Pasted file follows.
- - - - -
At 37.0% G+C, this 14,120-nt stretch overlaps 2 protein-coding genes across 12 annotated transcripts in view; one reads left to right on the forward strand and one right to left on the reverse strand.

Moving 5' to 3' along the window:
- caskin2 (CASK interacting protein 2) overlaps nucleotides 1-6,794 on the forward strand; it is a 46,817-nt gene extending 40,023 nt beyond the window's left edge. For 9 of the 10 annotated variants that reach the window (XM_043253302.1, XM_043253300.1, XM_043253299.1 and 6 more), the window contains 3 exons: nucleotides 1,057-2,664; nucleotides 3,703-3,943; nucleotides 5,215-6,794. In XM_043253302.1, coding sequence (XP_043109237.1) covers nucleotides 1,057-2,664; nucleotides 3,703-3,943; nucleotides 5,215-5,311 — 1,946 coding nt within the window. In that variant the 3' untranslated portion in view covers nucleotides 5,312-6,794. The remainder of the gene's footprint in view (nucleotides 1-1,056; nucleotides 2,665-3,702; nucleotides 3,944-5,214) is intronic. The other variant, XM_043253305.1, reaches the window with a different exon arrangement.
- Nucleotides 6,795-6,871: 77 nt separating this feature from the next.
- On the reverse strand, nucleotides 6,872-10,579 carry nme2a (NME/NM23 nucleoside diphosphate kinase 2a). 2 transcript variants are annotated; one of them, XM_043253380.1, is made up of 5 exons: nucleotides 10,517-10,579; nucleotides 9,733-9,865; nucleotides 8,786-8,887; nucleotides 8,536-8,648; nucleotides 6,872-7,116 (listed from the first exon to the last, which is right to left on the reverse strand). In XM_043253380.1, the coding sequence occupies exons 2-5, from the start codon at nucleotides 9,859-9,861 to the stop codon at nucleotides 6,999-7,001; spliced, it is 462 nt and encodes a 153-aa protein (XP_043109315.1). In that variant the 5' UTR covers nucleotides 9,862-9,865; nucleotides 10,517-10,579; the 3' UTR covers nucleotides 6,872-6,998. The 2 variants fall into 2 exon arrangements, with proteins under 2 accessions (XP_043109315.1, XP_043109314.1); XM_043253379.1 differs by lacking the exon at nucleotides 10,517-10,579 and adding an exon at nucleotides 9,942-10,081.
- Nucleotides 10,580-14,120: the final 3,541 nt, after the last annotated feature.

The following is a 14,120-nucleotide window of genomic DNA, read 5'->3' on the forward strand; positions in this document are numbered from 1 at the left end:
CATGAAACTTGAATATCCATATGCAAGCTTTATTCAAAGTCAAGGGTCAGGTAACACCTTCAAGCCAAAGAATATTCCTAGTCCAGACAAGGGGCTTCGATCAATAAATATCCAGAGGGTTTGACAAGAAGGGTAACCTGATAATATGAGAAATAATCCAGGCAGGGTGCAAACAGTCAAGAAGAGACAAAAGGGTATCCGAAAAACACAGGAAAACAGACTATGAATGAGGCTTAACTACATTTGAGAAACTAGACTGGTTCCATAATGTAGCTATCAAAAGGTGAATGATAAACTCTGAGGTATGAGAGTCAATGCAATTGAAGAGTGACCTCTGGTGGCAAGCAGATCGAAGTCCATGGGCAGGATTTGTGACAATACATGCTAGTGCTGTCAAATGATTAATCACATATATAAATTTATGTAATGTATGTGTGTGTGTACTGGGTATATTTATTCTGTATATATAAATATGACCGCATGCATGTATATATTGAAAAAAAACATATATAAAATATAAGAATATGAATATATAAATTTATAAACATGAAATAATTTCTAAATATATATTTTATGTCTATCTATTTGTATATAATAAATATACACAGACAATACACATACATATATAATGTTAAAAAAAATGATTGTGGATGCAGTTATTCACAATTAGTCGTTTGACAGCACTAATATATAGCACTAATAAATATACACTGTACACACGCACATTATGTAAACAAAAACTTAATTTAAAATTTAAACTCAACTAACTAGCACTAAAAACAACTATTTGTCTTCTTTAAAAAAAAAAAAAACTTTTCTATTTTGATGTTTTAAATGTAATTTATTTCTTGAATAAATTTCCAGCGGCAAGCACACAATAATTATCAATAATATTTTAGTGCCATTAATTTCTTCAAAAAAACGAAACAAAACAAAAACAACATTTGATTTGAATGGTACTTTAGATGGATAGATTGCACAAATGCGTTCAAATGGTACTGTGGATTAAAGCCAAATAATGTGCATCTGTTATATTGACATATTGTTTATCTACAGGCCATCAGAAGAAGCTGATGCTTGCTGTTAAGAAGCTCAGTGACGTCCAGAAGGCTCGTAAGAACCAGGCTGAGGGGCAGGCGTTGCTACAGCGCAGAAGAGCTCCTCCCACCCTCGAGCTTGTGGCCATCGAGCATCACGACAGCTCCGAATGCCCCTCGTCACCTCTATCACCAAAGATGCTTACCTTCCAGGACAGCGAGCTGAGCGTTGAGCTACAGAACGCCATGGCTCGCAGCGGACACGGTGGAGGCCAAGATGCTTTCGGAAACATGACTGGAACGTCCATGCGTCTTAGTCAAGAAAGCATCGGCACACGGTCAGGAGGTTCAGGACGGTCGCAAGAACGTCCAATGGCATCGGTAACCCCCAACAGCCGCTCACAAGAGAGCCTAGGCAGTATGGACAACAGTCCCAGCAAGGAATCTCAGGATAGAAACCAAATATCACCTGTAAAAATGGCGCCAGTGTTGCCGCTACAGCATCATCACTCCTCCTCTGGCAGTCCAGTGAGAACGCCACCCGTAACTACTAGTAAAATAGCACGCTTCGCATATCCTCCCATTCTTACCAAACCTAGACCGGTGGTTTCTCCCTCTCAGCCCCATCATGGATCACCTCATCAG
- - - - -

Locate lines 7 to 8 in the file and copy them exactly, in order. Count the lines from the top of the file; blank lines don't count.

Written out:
The following is a 14,120-nucleotide window of genomic DNA, read 5'->3' on the forward strand; positions in this document are numbered from 1 at the left end:
CATGAAACTTGAATATCCATATGCAAGCTTTATTCAAAGTCAAGGGTCAGGTAACACCTTCAAGCCAAAGAATATTCCTAGTCCAGACAAGGGGCTTCGATCAATAAATATCCAGAGGGTTTGACAAGAAGGGTAACCTGATAATATGAGAAATAATCCAGGCAGGGTGCAAACAGTCAAGAAGAGACAAAAGGGTATCCGAAAAACACAGGAAAACAGACTATGAATGAGGCTTAACTACATTTGAGAAACTAGACTGGTTCCATAATGTAGCTATCAAAAGGTGAATGATAAACTCTGAGGTATGAGAGTCAATGCAATTGAAGAGTGACCTCTGGTGGCAAGCAGATCGAAGTCCATGGGCAGGATTTGTGACAATACATGCTAGTGCTGTCAAATGATTAATCACATATATAAATTTATGTAATGTATGTGTGTGTGTACTGGGTATATTTATTCTGTATATATAAATATGACCGCATGCATGTATATATTGAAAAAAAACATATATAAAATATAAGAATATGAATATATAAATTTATAAACATGAAATAATTTCTAAATATATATTTTATGTCTATCTATTTGTATATAATAAATATACACAGACAATACACATACATATATAATGTTAAAAAAAATGATTGTGGATGCAGTTATTCACAATTAGTCGTTTGACAGCACTAATATATAGCACTAATAAATATACACTGTACACACGCACATTATGTAAACAAAAACTTAATTTAAAATTTAAACTCAACTAACTAGCACTAAAAACAACTATTTGTCTTCTTTAAAAAAAAAAAAAACTTTTCTATTTTGATGTTTTAAATGTAATTTATTTCTTGAATAAATTTCCAGCGGCAAGCACACAATAATTATCAATAATATTTTAGTGCCATTAATTTCTTCAAAAAAACGAAACAAAACAAAAACAACATTTGATTTGAATGGTACTTTAGATGGATAGATTGCACAAATGCGTTCAAATGGTACTGTGGATTAAAGCCAAATAATGTGCATCTGTTATATTGACATATTGTTTATCTACAGGCCATCAGAAGAAGCTGATGCTTGCTGTTAAGAAGCTCAGTGACGTCCAGAAGGCTCGTAAGAACCAGGCTGAGGGGCAGGCGTTGCTACAGCGCAGAAGAGCTCCTCCCACCCTCGAGCTTGTGGCCATCGAGCATCACGACAGCTCCGAATGCCCCTCGTCACCTCTATCACCAAAGATGCTTACCTTCCAGGACAGCGAGCTGAGCGTTGAGCTACAGAACGCCATGGCTCGCAGCGGACACGGTGGAGGCCAAGATGCTTTCGGAAACATGACTGGAACGTCCATGCGTCTTAGTCAAGAAAGCATCGGCACACGGTCAGGAGGTTCAGGACGGTCGCAAGAACGTCCAATGGCATCGGTAACCCCCAACAGCCGCTCACAAGAGAGCCTAGGCAGTATGGACAACAGTCCCAGCAAGGAATCTCAGGATAGAAACCAAATATCACCTGTAAAAATGGCGCCAGTGTTGCCGCTACAGCATCATCACTCCTCCTCTGGCAGTCCAGTGAGAACGCCACCCGTAACTACTAGTAAAATAGCACGCTTCGCATATCCTCCCATTCTTACCAAACCTAGACCGGTGGTTTCTCCCTCTCAGCCCCATCATGGATCACCTCATCAG